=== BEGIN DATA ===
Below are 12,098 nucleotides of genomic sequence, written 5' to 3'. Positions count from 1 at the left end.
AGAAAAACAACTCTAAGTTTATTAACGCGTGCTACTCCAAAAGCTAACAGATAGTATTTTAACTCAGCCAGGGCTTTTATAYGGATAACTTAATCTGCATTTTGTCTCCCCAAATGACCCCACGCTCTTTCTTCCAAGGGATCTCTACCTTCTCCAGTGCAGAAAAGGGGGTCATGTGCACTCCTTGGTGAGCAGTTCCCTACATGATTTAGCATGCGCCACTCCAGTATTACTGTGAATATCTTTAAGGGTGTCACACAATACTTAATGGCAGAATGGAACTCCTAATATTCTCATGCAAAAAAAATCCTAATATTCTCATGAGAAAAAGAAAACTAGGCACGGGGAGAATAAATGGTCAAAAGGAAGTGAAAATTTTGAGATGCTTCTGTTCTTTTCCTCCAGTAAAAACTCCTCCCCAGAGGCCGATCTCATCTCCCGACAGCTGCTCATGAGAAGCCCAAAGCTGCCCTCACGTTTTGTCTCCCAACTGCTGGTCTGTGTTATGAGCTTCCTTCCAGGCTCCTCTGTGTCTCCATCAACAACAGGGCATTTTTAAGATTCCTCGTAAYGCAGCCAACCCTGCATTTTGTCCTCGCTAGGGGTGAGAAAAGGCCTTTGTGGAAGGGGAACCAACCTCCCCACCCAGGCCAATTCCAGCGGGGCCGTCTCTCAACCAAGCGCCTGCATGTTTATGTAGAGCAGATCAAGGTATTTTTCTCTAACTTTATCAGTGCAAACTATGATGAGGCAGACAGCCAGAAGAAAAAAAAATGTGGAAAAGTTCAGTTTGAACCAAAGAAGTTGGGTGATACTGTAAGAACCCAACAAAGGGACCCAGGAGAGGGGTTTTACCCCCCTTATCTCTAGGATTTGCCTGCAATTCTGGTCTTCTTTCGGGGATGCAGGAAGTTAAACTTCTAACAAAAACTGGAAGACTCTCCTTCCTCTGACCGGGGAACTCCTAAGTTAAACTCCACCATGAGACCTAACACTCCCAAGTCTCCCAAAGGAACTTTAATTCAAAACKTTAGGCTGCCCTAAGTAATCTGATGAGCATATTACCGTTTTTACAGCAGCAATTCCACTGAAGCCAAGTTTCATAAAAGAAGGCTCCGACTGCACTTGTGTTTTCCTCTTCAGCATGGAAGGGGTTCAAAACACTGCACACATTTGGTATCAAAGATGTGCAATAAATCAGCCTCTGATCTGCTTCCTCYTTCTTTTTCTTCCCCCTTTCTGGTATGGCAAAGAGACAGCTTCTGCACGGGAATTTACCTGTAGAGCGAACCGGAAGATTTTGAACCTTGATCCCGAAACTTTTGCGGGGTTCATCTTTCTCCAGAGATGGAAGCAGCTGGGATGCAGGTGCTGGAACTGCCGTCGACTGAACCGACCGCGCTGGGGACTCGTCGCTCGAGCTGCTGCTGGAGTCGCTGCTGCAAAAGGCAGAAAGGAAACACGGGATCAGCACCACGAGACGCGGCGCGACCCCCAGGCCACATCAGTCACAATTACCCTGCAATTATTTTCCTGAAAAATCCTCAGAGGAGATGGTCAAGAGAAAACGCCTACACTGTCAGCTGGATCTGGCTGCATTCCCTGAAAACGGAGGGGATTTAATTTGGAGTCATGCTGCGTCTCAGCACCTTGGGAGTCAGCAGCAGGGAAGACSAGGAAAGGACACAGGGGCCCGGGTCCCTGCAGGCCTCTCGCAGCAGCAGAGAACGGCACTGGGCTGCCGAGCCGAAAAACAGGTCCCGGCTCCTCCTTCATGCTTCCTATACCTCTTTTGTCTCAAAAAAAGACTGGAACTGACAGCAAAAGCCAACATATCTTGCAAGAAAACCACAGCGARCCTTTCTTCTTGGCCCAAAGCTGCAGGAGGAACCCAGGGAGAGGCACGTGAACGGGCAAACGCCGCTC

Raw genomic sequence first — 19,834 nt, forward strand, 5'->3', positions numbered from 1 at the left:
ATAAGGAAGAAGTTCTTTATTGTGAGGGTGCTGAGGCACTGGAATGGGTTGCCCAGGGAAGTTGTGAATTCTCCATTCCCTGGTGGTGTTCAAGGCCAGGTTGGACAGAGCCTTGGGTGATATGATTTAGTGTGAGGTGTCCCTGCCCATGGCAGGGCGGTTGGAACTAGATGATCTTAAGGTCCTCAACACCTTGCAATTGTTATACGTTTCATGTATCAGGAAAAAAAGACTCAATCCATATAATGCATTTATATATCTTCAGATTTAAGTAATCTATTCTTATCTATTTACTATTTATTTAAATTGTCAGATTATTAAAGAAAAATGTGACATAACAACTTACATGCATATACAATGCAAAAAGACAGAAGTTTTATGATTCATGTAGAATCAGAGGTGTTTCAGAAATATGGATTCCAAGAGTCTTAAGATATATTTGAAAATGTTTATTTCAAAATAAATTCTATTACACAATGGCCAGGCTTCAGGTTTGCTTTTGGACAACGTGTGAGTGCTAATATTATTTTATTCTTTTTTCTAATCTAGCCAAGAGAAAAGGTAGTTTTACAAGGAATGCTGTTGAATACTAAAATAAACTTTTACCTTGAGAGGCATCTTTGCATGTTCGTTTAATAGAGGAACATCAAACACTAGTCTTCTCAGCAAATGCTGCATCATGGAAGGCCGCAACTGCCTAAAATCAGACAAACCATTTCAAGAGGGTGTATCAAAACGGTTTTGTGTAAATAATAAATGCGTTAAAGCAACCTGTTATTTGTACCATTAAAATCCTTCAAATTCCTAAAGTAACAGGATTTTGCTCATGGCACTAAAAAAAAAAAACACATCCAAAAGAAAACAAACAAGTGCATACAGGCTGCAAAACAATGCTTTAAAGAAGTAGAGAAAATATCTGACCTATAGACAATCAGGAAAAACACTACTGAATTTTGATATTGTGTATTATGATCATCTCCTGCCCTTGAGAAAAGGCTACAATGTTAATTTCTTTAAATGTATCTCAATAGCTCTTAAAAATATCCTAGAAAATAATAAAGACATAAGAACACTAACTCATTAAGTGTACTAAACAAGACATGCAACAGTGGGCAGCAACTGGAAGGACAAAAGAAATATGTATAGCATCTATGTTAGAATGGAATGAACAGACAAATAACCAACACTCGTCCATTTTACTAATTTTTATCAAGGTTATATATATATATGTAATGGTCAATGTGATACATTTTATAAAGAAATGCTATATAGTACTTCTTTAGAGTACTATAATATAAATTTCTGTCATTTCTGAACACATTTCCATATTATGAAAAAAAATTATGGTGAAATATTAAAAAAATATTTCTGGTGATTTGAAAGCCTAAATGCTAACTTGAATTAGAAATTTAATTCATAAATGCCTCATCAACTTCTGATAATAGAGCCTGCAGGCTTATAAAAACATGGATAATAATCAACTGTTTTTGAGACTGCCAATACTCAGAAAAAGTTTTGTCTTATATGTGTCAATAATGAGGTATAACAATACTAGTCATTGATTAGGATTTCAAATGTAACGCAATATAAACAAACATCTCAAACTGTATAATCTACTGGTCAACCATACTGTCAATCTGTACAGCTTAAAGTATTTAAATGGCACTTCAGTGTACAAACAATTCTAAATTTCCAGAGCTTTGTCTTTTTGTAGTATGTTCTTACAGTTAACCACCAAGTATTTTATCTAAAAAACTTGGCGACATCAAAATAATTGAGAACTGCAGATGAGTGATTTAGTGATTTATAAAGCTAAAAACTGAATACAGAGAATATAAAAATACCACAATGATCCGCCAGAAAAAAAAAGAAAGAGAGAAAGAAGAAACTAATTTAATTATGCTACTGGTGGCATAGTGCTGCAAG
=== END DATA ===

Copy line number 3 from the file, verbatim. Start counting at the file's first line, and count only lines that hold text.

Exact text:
Raw genomic sequence first — 19,834 nt, forward strand, 5'->3', positions numbered from 1 at the left: